When you see how democracy works in other lands, and the speed at which the leaders react to the mood of the moment in their countries, sometimes you would think we are jinxed. And sometimes it is difficult to escape, though some may say it is hasty, the conclusion that Buhari was not prepared for the leadership that was thrust upon him. But when you calculate the enormous time and resources he has invested so far in fighting corruption at the expense of other critical sectors that could have impacted positively on the life of the people, it is tempting to conclude that his administration was programmed to fail from day one.
Comparative analysis of events happening in other climes leads one to think along that line.
For instance, last week, former Home Secretary and leader of the Conservative Party, Mrs. Theresa May, was sworn-in as the new Prime Minister of the United Kingdom. What is interesting about the story is not that May, who was preparing to challenge David Cameron in the 2018 election, is the second female prime minister of UK. Rather, what is interesting and newsworthy here is that within one hour the prime minister was named, she hit the ground running by naming members of her cabinet, giving the world the impression that she was ready and prepared from the beginning for leadership. This is a stark contrast from President Muhammadu Buhari‘s six months, which was what it took him to name his cabinet. But like Diogenes of ancient Greece, he wasted this valuable time complaining about Jonathan and looking for stellar and inscrutable personalities, the result of which, I dare say, was at the end of the day underwhelming.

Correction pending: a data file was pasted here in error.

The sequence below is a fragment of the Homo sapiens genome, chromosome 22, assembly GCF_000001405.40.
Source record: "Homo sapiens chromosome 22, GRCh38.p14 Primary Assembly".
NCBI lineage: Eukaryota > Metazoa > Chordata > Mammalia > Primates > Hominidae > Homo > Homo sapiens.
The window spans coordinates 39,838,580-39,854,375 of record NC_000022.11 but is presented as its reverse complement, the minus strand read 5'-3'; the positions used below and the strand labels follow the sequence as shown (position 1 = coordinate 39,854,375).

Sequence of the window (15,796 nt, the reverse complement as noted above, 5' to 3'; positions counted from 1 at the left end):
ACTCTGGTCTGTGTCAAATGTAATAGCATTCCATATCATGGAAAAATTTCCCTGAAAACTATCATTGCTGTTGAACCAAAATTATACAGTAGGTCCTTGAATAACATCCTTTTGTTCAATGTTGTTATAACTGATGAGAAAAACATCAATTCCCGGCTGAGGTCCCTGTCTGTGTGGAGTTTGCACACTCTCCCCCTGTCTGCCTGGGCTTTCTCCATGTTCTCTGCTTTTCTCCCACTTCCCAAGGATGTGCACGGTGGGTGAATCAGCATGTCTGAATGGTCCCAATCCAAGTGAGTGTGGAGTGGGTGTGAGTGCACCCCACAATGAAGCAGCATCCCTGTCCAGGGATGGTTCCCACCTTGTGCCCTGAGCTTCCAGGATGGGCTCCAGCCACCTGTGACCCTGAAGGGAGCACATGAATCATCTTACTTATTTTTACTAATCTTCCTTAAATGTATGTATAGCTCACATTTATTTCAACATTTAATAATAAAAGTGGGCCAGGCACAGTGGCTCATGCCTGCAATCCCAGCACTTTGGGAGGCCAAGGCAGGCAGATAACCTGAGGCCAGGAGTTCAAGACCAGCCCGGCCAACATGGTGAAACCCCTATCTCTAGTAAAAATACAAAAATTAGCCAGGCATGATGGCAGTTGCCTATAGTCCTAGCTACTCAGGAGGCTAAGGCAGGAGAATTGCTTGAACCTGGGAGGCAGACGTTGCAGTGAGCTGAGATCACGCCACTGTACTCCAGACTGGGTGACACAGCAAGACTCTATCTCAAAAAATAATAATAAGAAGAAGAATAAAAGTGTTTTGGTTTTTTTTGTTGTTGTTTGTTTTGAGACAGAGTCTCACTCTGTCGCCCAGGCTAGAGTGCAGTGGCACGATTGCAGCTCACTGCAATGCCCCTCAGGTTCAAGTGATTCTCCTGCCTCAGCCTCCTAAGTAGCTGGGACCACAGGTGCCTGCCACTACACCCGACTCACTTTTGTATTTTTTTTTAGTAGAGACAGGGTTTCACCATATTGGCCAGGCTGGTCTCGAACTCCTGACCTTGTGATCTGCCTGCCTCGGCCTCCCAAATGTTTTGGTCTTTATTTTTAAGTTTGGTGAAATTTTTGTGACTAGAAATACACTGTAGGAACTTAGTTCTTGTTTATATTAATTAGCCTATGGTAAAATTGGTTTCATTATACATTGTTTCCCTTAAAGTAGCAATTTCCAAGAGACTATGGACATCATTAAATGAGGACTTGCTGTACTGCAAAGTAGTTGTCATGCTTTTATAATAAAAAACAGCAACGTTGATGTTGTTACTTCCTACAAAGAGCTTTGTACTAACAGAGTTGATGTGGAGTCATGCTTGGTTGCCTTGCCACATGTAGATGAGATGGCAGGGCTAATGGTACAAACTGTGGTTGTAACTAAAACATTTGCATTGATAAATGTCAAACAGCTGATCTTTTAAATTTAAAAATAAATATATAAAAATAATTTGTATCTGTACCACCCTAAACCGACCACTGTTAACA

That is not what statesmanship is all about. That is not what leadership is all about; it’s not about whining and snivelling over what your predecessor did or failed to do. It’s about establishing confidence in the minds of the people from day one by jumping into the fray to confront what is on ground. It’s about putting food, quality food, on the table of the poor masses. Now the economy has gone comatose, our currency has become like Ghana’s Cedi of old when 5000 of it exchanged for 1 Naira, militants are up in arms, the country is down and there is hunger and anger in the land because of this and other inactions and bad policies of his administration. Are these not signs of a failed or failing country? Are they not signposts to the predictions of my colleague Carl Meier that this house has fallen?
And his apologists still say he can still recover the lost grounds. And we pray and concur and hope for the miracle. But not when he is fixated on corruption alone and confused on the economy unlike Theresa May.